Children of the Creative Force

Children of the Creative Force

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Children of the Creative Force
By Hugh K. Wolfe Jr., PhD
Rose Dog Books
ISBN: 978-0-8059-8796-6
$15.00 134 pages

In “Children of the Creative Force,” Dr. Wolfe effectively merges science, history and the readings of Edgar Cayce in order to provide a modern understanding of Christian scriptures and what they reveal about the origin of life, its purpose and how we can prevent our own destruction.

Following this spiritual path, Wolfe strives to simplify complex scientific theory for the lay person and combine it with excerpts from Cayce’s many famous readings. Chapters cover such widely diverse subjects as the genesis of humanity, the fate of Atlantis, Egypt and the Pyramids, Superstring theory and the coming of the New Age, yet despite their diversity, Wolfe weaves a fascinating thread that links them all.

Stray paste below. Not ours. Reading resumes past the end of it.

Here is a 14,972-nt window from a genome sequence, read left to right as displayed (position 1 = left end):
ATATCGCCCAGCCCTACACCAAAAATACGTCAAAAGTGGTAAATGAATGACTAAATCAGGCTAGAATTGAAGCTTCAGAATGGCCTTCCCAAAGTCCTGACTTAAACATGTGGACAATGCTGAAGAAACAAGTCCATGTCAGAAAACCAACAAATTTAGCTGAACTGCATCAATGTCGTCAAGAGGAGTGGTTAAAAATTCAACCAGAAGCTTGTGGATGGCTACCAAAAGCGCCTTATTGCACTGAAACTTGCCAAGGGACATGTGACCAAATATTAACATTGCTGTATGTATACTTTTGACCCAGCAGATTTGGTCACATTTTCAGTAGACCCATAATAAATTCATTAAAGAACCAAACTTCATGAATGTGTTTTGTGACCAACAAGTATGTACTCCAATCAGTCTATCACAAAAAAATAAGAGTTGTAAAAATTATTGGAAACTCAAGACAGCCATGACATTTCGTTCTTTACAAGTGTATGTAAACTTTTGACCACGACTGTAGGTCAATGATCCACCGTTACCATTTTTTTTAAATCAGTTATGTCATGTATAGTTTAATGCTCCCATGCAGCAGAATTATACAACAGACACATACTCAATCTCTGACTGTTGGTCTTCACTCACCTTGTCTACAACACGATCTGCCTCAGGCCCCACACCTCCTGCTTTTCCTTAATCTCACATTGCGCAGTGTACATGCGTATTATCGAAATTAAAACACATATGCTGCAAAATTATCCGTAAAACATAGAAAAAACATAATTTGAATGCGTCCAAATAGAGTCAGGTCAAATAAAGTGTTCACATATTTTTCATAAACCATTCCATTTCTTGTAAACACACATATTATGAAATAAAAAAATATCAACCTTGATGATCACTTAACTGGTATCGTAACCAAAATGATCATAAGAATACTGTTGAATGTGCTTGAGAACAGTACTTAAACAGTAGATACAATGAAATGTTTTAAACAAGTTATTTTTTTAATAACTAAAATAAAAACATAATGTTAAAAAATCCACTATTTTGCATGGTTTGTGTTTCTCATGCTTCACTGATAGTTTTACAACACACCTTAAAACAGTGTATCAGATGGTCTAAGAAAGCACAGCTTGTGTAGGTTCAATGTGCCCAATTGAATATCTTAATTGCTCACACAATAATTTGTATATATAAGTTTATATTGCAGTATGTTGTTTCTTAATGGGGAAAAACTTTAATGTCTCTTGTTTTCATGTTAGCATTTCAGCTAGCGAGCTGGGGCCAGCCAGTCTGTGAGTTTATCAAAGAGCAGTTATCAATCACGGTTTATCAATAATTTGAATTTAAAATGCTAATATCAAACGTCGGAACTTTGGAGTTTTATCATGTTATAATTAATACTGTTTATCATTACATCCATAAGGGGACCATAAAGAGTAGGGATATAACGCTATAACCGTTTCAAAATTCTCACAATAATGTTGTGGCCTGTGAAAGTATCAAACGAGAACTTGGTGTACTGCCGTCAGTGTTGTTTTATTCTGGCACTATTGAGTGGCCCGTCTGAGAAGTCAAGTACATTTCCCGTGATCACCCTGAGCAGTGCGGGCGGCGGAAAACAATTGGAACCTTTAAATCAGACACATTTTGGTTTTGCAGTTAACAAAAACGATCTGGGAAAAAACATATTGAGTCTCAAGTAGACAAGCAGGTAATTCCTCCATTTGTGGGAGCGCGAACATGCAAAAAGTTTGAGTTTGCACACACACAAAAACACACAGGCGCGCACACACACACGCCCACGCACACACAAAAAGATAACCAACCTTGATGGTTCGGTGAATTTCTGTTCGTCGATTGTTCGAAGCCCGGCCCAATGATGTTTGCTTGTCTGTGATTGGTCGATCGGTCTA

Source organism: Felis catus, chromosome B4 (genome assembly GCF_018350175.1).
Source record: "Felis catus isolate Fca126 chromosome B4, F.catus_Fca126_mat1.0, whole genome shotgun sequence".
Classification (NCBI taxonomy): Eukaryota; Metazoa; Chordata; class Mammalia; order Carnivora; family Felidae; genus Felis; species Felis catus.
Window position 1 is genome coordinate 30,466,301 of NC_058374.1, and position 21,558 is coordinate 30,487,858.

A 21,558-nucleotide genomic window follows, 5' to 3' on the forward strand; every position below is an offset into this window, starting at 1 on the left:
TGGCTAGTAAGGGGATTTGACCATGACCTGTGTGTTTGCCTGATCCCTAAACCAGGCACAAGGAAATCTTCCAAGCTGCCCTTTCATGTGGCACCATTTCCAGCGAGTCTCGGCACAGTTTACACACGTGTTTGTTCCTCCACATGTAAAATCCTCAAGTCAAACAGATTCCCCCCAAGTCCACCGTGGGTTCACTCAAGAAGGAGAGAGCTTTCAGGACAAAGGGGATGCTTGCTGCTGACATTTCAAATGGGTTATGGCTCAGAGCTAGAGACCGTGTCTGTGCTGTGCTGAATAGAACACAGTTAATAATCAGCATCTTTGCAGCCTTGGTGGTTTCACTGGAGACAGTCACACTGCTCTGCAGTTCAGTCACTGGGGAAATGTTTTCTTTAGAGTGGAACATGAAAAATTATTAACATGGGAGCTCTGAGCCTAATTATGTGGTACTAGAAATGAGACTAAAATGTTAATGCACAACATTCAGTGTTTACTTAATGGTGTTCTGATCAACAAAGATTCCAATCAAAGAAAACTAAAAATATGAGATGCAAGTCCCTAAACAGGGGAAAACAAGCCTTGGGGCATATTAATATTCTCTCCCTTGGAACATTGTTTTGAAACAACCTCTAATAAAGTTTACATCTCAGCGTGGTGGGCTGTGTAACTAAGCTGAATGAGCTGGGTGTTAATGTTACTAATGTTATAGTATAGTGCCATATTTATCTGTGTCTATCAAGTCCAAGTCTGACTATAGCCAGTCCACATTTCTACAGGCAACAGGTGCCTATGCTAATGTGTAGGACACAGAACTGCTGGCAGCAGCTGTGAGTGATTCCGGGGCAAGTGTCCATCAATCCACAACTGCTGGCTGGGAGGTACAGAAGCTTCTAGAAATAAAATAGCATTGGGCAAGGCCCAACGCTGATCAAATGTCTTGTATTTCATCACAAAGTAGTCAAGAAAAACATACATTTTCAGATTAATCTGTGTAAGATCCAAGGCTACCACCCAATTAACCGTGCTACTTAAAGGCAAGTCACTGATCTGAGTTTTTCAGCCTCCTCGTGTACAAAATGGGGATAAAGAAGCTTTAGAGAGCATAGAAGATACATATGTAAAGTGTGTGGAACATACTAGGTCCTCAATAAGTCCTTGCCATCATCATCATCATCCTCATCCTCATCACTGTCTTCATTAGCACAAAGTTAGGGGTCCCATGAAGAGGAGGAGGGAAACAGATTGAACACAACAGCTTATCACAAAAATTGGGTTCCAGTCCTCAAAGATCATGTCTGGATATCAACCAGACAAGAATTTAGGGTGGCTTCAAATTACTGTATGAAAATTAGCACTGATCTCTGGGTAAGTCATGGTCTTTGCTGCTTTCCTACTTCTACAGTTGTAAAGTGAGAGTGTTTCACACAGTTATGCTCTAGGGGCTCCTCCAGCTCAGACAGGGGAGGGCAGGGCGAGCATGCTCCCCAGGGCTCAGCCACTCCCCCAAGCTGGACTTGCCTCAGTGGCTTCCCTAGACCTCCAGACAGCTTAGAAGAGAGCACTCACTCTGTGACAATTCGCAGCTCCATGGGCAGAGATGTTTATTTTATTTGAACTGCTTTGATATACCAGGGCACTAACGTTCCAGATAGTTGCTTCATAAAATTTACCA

This is a vast and ambitious project which stimulates the imagination and offers a history of our being. If there is a fault with the book, perhaps that may be that the work is too short to encompass its ambitious endeavor. The reader is occasionally left with a feeling that things seem vague or disjointed when we want to know even more details and a deeper explanation. Nevertheless, “Children of the Creative Force” is still very much worth a read, particularly if you are a fan of the extraordinary Edgar Cayce and interested in the subject matter.

Hugh K. Wolfe, Jr. has a remarkable history himself. Born on April 15, 1942, in a very small town called Murphy in Cherokee County, North Carolina, he was the fifth of six children and the son of a schoolteacher. He attended Clinch Valley College from 1961 to 1963, making the Dean’s List before going on to the University of Virginia from 1963 to 1966. He graduated with a bachelor’s degree in electrical engineering, making the Dean’s List of distinguished students in his final year. Upon graduation, he went to work for the U.S. Naval Weapons Laboratory in Dahlgren, Virginia. After three years, he took leave without pay to attend graduate school at the University of Tennessee in Knoxville, Tennessee

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